How Brakes Work, Thanks to an Old Jeep CJ

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Jalopnik guts a Jeep CJ to show the science behind what makes our vehicles stop.

Some teach by reading from a book. Others teach by telling stories. Then there are those who teach by being hands-on and getting some dirt under their nails. Jalopniks David Tracy is that kind of teacher, and he uses an old Jeep to educate his viewers.

Dissected Jeep CJ

In the above video, the former FCA man who led the design of the powertrain cooling system for the JL Wrangler is on a mission to find a junkyard vehicle with a brake system that’s easy to extract.

He plans to use it to show how brakes work from pedal push to full stop. Tracy comes across a CJ and proceeds to remove its brake booster, master cylinder, brake pedal assembly, and rotor/caliper setup. He takes the dirty, forgotten hardware back to his shop, rust, and gunk staining his hands.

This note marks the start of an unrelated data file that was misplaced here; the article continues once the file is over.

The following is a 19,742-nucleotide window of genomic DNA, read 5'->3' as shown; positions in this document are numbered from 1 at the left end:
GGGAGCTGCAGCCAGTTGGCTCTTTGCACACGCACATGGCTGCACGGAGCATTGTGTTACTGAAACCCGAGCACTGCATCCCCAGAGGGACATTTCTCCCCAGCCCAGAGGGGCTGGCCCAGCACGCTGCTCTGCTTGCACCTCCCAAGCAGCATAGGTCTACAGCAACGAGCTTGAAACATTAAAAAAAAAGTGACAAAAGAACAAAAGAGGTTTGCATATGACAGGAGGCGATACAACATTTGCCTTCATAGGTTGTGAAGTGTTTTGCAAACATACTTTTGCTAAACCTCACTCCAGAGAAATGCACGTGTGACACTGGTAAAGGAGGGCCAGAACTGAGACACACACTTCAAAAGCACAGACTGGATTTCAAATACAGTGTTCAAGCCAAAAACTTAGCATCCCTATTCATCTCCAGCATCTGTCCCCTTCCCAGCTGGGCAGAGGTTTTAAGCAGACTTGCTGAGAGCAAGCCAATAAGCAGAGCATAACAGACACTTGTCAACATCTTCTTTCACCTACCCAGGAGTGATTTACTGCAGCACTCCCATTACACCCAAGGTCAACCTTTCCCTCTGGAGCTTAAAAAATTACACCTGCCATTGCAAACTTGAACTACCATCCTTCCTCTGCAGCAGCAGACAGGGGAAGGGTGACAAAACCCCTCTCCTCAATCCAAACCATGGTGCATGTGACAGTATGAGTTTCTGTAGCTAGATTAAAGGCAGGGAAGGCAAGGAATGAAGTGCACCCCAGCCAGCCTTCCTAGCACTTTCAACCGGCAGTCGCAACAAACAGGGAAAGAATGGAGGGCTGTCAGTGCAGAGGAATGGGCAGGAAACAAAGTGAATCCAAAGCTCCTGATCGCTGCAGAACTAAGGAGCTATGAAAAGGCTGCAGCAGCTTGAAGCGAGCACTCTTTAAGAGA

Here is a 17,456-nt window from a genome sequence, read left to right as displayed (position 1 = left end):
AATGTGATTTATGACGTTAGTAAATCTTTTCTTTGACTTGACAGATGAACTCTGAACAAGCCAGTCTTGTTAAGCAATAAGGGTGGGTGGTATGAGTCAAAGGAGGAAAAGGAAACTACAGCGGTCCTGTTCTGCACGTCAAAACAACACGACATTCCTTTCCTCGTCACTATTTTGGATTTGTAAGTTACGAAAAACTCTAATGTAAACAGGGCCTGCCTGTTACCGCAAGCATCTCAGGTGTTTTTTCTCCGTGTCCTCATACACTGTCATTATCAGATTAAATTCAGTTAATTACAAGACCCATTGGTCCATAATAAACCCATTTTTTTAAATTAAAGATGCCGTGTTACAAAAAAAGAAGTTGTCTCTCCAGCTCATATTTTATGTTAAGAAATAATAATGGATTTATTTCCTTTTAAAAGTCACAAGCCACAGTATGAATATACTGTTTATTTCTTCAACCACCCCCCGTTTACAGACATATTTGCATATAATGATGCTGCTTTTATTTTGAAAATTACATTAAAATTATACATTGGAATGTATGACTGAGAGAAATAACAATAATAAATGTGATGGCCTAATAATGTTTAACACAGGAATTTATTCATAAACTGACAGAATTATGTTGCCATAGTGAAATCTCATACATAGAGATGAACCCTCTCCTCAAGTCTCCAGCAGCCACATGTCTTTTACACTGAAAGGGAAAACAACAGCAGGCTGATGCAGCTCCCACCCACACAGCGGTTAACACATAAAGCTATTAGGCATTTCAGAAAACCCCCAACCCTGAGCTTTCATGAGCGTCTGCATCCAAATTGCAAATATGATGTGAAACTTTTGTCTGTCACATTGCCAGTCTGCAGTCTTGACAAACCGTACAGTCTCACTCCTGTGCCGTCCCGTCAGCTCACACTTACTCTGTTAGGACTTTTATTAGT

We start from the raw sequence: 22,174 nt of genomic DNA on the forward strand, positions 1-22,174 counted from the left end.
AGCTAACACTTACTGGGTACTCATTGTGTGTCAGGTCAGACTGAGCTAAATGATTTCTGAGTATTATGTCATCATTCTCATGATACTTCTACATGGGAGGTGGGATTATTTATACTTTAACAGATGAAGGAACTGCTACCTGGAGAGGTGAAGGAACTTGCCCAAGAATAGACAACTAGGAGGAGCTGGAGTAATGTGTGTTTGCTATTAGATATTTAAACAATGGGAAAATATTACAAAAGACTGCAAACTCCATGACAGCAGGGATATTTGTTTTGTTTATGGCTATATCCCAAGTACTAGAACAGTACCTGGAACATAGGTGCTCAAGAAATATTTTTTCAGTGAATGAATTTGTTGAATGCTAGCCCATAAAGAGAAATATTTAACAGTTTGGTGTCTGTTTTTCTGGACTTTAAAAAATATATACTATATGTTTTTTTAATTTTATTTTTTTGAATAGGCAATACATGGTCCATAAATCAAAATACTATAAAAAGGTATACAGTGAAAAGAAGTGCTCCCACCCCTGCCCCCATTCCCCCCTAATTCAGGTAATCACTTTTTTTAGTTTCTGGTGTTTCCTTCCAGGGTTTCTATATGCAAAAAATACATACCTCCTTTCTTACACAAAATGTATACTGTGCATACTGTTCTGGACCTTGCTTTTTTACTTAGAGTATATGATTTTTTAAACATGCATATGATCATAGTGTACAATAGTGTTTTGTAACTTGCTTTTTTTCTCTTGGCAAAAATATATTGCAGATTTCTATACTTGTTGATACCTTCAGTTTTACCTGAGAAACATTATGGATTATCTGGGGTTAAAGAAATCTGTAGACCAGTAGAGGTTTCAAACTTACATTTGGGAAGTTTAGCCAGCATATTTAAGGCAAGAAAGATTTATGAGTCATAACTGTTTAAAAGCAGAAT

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Then he¬†breaks things down. Here’s the gist of his explanation:

1.) When you push down on your brake pedal, the long lever arm it’s connected to gives you a mechanical advantage that’s useful when trying to push a rod through your brake booster.

2.) So is the negative pressure created by your engine’s piston’s moving down to suck in air. The pressure pulls the rod even further through the booster and into the brake master cylinder.

3.) That has a piston that pushes brake fluid through the metal brake lines that eventually connect to rubber lines, which feed into the brake pistons. Given that pressure is force over area and the brake pistons have a larger area than the master cylinder’s piston, they deliver another mechanical advantage. They use that to make the calipers clamp the brake pads down on the discs and bring the vehicle to a halt.

Tracy teaches an important and interesting lesson. We would say someone should teach him one about hand cleaners that can take rust and grease off, but we have a feeling Tracy already knows it well.

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